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Junk food: More addictive than cocaine?
A new study suggests "kicking" narcotics may be easier than breaking a Big-Mac habit. Is it time for "fast food rehab"?
 
Actor Topher Grace ("That '70s Show") simulates cheeseburger addiction
Actor Topher Grace ("That '70s Show") simulates cheeseburger addiction
Corbis

Could fatty fast foods and sugary snacks be as addictive as a hit of heroin? Yes, say scientists at the Scripps Research Institute, who released a groundbreaking study this week confirming what binge eaters have long suspected — high-fat, high-calorie foods cause profound chemical changes in the brain. Here, a look at the study's findings — and what scientists say people can do to kick their junk addiction.

How was the study conducted?
Researchers divided rats into three groups. All three were given unlimited access to standard rat food. A second group was also given restricted access to "cafeteria-style" foods — cheesecake, fatty meat, sponge cake and chocolate snacks — for an hour every day. The third group was given "unlimited access" to these options.

What happened to the fat-fed rats?
The rats whose fat intake was restricted demonstrated no "averse effects," but the rats given free rein to binge on junk food quickly became obese. Over time, not even even physical pain could dissuade the fat rats from haunting the cheesecake buffet: "When researchers applied an electric shock to the rats' feet in the presence of food, the rats in the first two groups were frightened away. But the obese rats were not. "Their attention was solely focused on consuming food."

Why did the obese rats act so differently?
Researches say their brains' chemical makeup had changed. The fat rats' brains needed more food to trigger the release of Dopamine, the brain chemical that triggers pleasure and comfort.

How is this similar to drug addiction?
The same phenomenon leads drug abusers to up their dosage. The initial "high" overstimulates the production of dopamine. After this first rush of euphoria, however, drug users (and over-eaters, scientists theorize) develop a pleasure tolerance, and consume increasingly large amounts in hopes of achieving the same "high," even when they know it's excessive.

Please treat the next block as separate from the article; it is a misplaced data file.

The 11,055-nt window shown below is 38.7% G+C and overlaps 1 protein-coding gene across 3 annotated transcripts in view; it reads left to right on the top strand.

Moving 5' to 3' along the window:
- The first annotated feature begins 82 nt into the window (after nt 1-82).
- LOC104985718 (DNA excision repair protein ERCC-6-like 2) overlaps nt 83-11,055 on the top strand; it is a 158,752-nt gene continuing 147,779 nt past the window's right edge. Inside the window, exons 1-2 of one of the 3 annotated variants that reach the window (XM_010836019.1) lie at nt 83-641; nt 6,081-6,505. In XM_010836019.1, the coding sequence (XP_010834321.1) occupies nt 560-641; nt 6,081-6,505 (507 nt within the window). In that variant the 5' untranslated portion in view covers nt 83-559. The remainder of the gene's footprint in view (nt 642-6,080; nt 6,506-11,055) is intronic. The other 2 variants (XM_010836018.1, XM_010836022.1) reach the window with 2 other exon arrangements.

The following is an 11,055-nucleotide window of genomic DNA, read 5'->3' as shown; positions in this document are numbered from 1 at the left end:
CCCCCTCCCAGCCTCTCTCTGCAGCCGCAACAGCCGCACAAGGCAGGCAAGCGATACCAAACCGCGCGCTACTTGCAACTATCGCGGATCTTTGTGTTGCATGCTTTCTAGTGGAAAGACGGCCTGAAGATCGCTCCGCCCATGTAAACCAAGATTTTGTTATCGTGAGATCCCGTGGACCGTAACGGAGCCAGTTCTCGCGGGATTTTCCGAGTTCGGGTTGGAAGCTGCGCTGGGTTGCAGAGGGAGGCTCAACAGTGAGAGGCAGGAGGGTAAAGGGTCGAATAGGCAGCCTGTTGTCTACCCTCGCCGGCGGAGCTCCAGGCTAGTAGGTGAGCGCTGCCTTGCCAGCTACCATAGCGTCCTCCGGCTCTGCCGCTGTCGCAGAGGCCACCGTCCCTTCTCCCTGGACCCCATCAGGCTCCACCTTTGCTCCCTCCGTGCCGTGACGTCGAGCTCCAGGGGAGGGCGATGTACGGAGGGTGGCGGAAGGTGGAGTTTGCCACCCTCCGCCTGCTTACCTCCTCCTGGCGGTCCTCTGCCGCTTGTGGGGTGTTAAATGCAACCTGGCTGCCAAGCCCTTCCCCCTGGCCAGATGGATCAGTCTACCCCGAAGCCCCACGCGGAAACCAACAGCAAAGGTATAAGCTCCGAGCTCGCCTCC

Did the fat-fed rats regain healthier eating habits after the study?
Not right away. "When we removed the junk food and tried to put them on a nutritious diet — what we called the 'salad bar option' — the rats simply refused to eat," said Dr. Paul Kenny, a neuroscientist who led the study. "They basically starved themselves for two weeks."

Aren't the scientists who published this study giving fat people a "get out of jail free" card?
No, say scientists. While this study gives the medical community valuable insight into the "genetic" basis for overeating (people with low dopamine receptors are more susceptible to all types of addiction), "environmental factors, and not just genes" are also involved. Like drug users, over-eaters can overcome their addictions, though the brain makes the job more difficult.

How could this study alter weight loss efforts in the future?
Current dieting methods — calorie counting, going "cold turkey" and simply "developing self-control" — might soon be antiquated. Instead, doctors may start exploring drug-addiction therapies (yes, including  "junk food rehab") to treat obesity. Some are even suggesting that scientists start searching for a "chemical cure" to food addiction, like a pill to blunt the pleasure of starchy carbohydrates or unrefined sugar.


 

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